I have no doubt that if this development is allowed to proceed it will result in job creation and an economic boost to a very deprived area of the west. If the small towns and villages along the Shannon are to benefit from the increased cruiser and boat traffic on the Shannon, then local entrepreneurs will have to be encouraged and assisted to provide the services for which there is a demand. I urge the Minister to ask the Office of Public Works to enter into positive discussions with the developer with a view to sorting out the difficulties and problems which have arisen so that this development can proceed.
If it is not possible, as Senator O'Toole said, to use the existing Office of Public Works roadway, the developer is prepared to provide a new roadway which will give access to the development. However, that roadway would have to be constructed over waste ground owned by the Office of Public Works. These problems are not beyond the capability of engineers and technicians to solve and this matter can be resolved in a positive and constructive manner.
I welcome my colleague and friend, the Minister of State, Deputy O'Sullivan, and thank Senator O'Toole for the opportunity to speak on this issue. An individual raised this project with me as I passed through a lock one sunny Sunday afternoon. I had an initial discussion with him and it seemed a very good idea. He gave me a list of reasons it should go ahead and I concurred with most of them.
Lacking the expertise to decide if it was an operation which could go ahead immediately, I said I would refer back to the Office of Public Works and check out the technical feasibility of the project. I subsequently had a discussion with the Office of Public Works and received a very positive reaction, although it voiced very serious concerns to me. I am not in a position to evaluate the opinions of the Office of Public Works in relation to those very technical matters but I have to accept that it is, above all else, the guardian of the system. Therefore, it must take very serious note of its responsibility to protect and preserve the system on behalf of the State. I was assured by the Office of Public Works — which I had no reason to doubt — that if it was technically feasible and within the bounds of the safety of the system as a whole, it would welcome such a development. My understanding was that it would communicate with the proposed developer, engage in various studies and, eventually, rule it in or out, based on the technical merits of the case.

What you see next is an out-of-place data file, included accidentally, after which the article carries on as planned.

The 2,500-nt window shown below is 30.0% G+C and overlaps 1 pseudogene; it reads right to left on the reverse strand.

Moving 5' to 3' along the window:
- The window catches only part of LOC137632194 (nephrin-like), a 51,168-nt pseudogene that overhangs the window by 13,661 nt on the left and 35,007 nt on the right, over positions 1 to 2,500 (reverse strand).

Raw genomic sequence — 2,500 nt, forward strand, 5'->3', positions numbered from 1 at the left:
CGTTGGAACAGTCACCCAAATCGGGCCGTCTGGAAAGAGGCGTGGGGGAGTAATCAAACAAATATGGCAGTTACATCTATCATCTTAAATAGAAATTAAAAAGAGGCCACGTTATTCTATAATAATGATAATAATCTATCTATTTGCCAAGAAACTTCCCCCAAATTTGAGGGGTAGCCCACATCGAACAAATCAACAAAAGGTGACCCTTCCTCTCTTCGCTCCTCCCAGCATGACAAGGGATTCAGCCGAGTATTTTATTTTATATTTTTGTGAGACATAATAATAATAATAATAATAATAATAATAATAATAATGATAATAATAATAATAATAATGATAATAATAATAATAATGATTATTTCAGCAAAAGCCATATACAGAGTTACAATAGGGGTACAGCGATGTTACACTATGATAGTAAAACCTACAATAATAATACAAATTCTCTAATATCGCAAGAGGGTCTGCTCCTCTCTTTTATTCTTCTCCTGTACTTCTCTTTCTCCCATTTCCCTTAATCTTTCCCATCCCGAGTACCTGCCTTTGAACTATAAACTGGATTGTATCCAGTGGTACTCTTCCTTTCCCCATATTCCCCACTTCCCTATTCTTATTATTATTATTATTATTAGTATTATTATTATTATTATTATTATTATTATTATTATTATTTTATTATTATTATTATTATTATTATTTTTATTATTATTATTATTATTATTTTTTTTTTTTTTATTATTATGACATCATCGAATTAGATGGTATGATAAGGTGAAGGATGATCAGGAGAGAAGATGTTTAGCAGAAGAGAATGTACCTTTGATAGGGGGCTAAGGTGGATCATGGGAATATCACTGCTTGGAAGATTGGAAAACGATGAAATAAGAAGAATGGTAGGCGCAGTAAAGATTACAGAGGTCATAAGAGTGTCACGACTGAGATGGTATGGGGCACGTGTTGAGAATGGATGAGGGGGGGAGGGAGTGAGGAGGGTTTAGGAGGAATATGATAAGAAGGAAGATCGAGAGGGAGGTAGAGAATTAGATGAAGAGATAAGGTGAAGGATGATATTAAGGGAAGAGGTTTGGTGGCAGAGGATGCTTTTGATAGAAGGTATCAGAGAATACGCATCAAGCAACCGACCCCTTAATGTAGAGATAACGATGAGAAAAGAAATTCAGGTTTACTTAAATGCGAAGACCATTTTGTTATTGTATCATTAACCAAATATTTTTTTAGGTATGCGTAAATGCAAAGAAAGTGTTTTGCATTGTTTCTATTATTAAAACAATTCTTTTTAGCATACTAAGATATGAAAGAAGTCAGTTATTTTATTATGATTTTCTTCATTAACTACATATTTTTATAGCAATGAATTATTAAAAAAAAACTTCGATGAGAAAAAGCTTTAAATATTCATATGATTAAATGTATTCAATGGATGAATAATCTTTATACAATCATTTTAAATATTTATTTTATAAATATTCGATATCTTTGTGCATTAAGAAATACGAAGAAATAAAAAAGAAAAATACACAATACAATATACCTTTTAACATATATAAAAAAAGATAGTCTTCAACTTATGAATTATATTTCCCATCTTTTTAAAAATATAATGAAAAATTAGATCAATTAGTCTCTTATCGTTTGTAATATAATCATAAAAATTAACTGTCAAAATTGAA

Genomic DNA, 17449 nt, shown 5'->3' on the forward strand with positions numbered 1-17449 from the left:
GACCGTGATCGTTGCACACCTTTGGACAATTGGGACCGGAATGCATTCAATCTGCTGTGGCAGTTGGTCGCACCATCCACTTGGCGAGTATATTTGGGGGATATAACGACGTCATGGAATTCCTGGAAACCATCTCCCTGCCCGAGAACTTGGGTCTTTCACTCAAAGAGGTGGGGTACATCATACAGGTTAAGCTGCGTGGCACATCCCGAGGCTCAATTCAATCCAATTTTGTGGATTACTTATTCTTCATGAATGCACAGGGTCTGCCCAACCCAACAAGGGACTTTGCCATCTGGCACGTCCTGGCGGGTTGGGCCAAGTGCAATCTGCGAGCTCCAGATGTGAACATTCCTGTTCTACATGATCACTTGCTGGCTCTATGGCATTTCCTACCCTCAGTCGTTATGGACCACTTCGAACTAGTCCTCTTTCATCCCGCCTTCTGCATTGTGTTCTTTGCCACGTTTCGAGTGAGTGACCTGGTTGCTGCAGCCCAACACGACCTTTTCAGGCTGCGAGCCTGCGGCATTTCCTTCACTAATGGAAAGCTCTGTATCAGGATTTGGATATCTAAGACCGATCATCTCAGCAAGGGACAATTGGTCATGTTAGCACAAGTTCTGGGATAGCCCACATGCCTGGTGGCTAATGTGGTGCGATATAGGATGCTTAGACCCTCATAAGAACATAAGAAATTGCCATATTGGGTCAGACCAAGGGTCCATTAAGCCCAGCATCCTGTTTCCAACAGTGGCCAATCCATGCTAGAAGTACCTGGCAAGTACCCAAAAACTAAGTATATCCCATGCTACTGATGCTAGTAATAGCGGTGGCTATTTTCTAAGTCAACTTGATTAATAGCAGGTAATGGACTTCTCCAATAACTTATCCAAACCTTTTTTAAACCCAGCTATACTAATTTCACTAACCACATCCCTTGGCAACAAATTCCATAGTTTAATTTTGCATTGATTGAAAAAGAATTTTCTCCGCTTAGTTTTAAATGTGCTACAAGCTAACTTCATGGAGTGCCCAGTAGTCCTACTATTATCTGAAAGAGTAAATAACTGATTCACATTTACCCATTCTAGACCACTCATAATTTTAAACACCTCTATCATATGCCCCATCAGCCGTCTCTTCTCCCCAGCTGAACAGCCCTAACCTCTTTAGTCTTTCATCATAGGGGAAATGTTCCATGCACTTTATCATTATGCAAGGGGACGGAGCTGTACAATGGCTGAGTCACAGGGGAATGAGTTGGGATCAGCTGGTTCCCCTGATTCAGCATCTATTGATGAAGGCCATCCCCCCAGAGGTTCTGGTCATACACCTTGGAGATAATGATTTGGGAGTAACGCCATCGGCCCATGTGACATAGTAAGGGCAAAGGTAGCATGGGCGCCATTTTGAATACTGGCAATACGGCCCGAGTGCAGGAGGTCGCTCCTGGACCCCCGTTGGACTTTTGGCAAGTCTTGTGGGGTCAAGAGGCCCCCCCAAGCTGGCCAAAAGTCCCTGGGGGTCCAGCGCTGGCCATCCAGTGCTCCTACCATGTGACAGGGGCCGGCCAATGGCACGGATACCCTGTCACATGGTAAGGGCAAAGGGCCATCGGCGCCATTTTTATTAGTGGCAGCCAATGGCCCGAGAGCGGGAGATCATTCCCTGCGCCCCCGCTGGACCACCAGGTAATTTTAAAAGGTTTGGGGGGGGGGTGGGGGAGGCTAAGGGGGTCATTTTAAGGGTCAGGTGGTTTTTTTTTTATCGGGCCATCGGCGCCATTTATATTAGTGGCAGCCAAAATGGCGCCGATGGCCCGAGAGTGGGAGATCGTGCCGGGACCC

I had not heard about it since then. When I discovered that Senator O'Toole was raising the matter in the House this evening I asked him about it and he very generously gave me two minutes of his allotted time. I do not know whether it is technically feasible, although I am sure that the Minister will tell us. I would welcome the development and the person involved seems to have very enthusiastic and good ideas. However, I am mindful of the need to protect the system, as Senator O'Toole and Senator Mullooly said.
The Office of Public Works' record on the Shannon is second to none. It has done wonderful work across the whole Shannon waterway, including the Ballinamore-Ballyconnell canal. I was in Banagher during the summer. It has a most cosmopolitan atmosphere with Germans, French, Dutch and so on thronging the streets. It has a wonderful marina which, according to the plaque, was opened by Senator Mullooly's colleague, the then Minister, Deputy Cowen. There are very nice lights on the pier but it does not have electricity for boats. It is crazy that it does not have a facility for boats which can use both shore and battery power to plug into so that people can watch videos, use microwaves and so on. That is a great lack in terms of development. There is such a facility in some parts of the Shannon Erne waterway on the Ballinamore-Ballyconnell canal. In addition to new marinas, such facilities are necessary to ensure that the existing marinas can offer the best that is available on the Continent and in Great Britain.